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insurance policies prove too complex for 8 out of 10 UK policy holders to understand, new academic research reveals

5 June 2018

New research into the complexity of insurance policies using cutting-edge eye tracking technology shows they are too complex to understand for 8 out of every 10 policy holders in the UK.

The research, which was carried out by leading experts from the Linguistic Profiling for Professionals (LiPP) unit at the University of Nottingham in partnership with insurance law firm Browne Jacobson, looked at a number of building and contents insurance policies aimed at the SME market.

An initial in-depth analysis using a range of linguistic analysis techniques, including advanced imaging software coupled with high-speed infra-red cameras to allow the researchers to track every movement of the human eye as it moved across each policy, concluded:

  • some policy wordings would not be readily understood by 87% of the UK population
  • most policies required policyholders to have been educated to at least undergraduate level for them to be easily understood.

However, after some of the most complex policies had been re-drafted using a range of methods that had been identified from the study, it was possible to significantly improve the readability and comprehension of each policy. Follow-up analysis of the re-drafted policies resulted in:

  • the reading age of the most complex contracts being reduced from postgraduate level down to that of an average Year 8 pupil (12/13 year olds)
  • as a result the policies could now be understood by 89% of the population as opposed to only 13% - an increase of over 40m people in the UK alone.

Researchers also identified a number of common barriers that prevented policies from being understood. These included: the extensive use of uncommon or low frequency words and phrases, complex sentence and paragraph structures, use of unfamiliar pronouns, extensive use of defined terms and overly long sentences.

Tim Johnson, insurance partner at Browne Jacobson, said:

“To knock 10 years of education requirement off the wording was certainly more than we expected before we undertook the research.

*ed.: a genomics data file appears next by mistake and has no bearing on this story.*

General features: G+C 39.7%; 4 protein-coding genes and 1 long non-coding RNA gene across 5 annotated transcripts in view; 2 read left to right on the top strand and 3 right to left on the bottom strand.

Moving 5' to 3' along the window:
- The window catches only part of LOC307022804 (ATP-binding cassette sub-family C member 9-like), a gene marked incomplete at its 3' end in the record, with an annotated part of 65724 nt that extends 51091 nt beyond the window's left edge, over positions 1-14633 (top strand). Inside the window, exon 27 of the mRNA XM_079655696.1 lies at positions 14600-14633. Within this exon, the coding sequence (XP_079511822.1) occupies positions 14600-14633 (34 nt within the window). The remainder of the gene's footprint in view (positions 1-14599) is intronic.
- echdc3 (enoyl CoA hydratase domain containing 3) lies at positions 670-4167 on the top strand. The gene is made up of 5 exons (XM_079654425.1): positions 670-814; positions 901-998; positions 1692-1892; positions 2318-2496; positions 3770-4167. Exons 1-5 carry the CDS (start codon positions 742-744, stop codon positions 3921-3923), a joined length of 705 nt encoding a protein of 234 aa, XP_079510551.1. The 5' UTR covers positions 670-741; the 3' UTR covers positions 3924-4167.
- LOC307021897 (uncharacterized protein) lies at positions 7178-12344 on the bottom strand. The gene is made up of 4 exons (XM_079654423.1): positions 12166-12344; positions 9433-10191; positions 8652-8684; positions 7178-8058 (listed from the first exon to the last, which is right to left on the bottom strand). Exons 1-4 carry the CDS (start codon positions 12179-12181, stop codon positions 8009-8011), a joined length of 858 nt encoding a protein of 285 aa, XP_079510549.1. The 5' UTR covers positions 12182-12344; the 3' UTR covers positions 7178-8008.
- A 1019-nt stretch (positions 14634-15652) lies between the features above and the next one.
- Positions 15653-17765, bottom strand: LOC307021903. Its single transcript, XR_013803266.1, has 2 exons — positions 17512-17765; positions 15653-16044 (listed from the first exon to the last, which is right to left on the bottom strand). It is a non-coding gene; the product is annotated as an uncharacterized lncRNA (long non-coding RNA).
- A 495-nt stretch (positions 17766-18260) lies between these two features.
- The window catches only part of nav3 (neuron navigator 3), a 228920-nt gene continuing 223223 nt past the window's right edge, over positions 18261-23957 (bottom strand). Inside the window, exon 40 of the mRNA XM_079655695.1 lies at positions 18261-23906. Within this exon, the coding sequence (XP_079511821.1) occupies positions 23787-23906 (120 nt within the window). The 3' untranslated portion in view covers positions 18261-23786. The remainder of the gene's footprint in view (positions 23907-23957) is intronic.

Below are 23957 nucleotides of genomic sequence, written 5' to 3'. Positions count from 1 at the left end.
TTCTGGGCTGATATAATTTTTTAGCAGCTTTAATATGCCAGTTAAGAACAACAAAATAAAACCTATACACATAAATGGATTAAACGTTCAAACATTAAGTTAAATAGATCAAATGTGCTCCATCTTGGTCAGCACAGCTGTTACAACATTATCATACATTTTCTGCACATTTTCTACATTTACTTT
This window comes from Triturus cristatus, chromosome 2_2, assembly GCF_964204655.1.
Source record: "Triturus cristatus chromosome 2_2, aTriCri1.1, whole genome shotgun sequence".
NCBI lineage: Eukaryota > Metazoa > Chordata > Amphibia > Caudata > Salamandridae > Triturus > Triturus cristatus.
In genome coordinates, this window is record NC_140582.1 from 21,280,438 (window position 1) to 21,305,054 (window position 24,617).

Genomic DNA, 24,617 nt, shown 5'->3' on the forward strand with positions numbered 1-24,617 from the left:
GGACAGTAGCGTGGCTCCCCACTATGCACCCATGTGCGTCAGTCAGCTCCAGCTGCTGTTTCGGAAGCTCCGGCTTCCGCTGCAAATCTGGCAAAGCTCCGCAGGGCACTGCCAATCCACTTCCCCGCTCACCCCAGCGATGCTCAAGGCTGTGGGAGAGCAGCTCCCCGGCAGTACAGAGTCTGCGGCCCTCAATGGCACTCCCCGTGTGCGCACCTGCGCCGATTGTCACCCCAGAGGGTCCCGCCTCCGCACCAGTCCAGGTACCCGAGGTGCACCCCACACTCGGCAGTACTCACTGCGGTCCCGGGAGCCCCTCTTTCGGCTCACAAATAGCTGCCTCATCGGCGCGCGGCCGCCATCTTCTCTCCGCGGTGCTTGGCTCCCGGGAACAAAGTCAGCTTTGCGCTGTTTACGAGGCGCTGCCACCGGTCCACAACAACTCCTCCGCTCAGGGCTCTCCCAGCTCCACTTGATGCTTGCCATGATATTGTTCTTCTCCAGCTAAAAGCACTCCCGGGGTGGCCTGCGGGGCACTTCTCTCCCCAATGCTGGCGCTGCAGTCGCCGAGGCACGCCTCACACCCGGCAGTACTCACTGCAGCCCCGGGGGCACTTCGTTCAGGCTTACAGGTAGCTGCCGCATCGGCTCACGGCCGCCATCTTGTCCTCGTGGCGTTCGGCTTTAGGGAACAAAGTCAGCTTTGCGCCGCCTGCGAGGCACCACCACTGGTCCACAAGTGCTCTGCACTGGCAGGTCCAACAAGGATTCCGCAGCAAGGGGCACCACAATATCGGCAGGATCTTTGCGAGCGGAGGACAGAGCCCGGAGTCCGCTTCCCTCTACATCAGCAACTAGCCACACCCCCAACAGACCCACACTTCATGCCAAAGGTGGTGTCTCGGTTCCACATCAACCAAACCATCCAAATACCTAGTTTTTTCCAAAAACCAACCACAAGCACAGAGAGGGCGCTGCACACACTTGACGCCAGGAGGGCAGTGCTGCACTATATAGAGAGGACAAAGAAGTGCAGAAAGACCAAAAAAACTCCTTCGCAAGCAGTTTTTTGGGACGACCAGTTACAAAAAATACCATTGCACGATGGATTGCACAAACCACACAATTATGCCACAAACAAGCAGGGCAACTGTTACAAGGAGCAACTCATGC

“From the discussions we have had across the industry there is almost universal acceptance that the current level of complexity needs to be addressed.

“There is no silver bullet but we have demonstrated that through the use of a range of drafting techniques, including the use of eye-tracking software, we can significantly increase the number of people who can easily read and understand the cover they have purchased.

“The insurance industry has a regulatory duty to ensure the information in policies and contracts is clear and expressed in plain and intelligible language.

“Failure to do so could not only make them harder to sell but leaves the industry vulnerable to legal challenge from policy holders and the real possibility of further regulatory intervention.”

Dr Kay Snowley, Business Development Manager from LiPP, says: “Drafting a perfectly worded policy document is virtually impossible, but what our research proves is that there clearly is a lot that can be done to improve how they are currently written. Each finding shows that with a little alteration, over time, the overall readability and understanding of these documents can be improved.

“This isn’t just helpful for the individual but is much better for the companies issuing them. There is no benefit for there to be doubt in people’s minds as to what and how they are covered by a policy.”

The research, which was funded by the Higher Education Innovation Fund and the EU, used 27 participants with the average age of the volunteers being 34.

Read our report


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